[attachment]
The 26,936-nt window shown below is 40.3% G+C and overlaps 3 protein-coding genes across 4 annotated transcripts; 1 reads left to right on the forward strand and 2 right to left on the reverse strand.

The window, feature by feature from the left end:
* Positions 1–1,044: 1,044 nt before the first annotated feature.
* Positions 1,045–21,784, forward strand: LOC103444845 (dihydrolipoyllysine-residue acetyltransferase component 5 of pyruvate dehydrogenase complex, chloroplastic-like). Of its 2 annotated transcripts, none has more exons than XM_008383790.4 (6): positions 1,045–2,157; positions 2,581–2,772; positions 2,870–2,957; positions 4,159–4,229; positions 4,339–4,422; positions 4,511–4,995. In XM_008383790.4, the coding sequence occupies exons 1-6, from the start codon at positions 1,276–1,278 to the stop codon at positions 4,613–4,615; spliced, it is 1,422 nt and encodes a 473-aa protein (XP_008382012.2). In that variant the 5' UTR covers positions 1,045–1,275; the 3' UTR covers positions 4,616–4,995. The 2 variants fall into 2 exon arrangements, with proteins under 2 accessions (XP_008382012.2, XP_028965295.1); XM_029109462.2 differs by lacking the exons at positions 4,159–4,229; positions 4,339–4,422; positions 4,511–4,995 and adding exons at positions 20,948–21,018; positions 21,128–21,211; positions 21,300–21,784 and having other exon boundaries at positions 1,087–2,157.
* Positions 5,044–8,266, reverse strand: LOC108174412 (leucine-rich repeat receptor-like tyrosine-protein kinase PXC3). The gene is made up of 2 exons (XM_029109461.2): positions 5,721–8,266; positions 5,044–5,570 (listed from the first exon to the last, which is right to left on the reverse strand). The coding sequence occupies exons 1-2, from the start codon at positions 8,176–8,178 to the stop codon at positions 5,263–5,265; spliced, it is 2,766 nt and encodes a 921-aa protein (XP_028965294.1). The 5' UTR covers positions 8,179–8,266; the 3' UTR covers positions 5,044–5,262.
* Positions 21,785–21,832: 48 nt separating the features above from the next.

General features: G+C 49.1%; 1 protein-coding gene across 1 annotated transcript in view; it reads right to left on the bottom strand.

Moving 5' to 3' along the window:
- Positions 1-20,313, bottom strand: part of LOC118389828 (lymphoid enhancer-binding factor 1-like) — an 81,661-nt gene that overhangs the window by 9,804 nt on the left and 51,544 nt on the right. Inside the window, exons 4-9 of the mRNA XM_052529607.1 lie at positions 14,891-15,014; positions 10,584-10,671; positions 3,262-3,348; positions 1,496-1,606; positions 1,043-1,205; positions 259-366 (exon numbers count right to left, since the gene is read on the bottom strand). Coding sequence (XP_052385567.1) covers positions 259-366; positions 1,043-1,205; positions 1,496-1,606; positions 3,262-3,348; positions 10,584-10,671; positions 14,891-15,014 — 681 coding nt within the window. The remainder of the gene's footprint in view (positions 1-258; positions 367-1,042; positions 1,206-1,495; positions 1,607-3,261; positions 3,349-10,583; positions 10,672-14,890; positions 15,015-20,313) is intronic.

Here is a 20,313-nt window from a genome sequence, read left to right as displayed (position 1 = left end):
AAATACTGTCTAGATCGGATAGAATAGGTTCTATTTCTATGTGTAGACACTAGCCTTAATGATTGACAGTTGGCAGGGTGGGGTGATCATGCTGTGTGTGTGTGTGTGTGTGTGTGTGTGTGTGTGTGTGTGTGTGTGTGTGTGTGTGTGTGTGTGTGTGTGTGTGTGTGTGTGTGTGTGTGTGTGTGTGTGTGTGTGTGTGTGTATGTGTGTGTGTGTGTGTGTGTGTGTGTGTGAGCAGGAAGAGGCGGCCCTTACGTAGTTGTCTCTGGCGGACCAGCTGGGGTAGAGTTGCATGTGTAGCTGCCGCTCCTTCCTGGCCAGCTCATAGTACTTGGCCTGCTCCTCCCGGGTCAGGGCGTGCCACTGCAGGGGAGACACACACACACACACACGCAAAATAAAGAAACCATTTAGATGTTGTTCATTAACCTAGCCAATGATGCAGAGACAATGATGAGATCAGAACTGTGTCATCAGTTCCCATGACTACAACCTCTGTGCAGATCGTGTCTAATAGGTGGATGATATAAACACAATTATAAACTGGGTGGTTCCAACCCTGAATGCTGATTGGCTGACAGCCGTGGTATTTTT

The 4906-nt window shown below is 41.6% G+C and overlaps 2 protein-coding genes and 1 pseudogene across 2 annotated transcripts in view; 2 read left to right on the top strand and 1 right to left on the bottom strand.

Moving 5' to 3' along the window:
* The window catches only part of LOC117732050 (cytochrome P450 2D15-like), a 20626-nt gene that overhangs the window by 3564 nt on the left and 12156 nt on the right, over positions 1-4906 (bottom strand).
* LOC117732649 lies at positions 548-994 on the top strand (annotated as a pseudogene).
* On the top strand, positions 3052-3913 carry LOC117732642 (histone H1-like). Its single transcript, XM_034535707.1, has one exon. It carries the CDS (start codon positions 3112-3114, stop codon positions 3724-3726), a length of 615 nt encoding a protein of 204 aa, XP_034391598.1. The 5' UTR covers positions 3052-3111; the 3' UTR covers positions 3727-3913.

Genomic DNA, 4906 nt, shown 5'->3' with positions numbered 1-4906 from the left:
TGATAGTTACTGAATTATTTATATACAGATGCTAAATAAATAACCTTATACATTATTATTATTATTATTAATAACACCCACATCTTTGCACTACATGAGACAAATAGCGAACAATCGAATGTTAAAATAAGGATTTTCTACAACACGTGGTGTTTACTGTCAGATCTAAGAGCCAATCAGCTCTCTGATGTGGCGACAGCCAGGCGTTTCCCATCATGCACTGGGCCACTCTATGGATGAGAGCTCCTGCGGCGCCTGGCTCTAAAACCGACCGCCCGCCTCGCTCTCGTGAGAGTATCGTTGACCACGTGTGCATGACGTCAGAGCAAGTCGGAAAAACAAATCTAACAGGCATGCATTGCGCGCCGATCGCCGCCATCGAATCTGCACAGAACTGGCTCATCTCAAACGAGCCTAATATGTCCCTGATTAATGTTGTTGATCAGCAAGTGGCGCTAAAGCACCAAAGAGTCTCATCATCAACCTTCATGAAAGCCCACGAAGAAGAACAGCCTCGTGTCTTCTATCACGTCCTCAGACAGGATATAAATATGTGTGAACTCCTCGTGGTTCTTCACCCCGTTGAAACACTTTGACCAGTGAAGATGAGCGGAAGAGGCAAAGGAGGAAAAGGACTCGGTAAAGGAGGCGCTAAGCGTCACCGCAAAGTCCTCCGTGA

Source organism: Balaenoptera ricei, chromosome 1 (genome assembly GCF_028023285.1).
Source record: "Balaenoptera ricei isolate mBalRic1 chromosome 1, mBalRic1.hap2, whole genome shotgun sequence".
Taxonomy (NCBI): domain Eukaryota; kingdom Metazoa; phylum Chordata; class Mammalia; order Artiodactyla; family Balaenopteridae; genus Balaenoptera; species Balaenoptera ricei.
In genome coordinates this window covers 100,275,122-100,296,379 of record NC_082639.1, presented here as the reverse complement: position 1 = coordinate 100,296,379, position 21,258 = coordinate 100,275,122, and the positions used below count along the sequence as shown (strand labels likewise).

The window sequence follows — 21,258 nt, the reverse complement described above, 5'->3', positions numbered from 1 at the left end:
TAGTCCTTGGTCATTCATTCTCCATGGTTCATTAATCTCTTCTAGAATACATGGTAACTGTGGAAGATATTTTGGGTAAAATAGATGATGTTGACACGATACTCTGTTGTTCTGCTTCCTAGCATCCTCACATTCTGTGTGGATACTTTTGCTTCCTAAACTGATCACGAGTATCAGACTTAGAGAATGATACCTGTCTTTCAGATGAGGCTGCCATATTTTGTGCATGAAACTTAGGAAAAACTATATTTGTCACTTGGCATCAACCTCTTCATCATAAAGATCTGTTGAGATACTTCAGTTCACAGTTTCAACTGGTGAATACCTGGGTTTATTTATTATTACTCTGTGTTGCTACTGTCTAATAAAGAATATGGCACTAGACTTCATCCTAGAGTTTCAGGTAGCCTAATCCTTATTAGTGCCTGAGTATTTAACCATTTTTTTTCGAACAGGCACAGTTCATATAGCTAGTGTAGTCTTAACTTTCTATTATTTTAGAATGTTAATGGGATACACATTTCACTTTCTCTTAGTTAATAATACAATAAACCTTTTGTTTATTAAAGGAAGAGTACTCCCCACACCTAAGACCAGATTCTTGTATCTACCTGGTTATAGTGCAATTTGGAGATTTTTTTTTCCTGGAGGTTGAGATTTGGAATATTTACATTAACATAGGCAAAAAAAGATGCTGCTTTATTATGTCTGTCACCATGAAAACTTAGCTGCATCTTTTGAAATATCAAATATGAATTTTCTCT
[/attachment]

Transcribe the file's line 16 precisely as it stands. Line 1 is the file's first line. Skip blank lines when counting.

* On the top strand, positions 3052-3913 carry LOC117732642 (histone H1-like). Its single transcript, XM_034535707.1, has one exon. It carries the CDS (start codon positions 3112-3114, stop codon positions 3724-3726), a length of 615 nt encoding a protein of 204 aa, XP_034391598.1. The 5' UTR covers positions 3052-3111; the 3' UTR covers positions 3727-3913.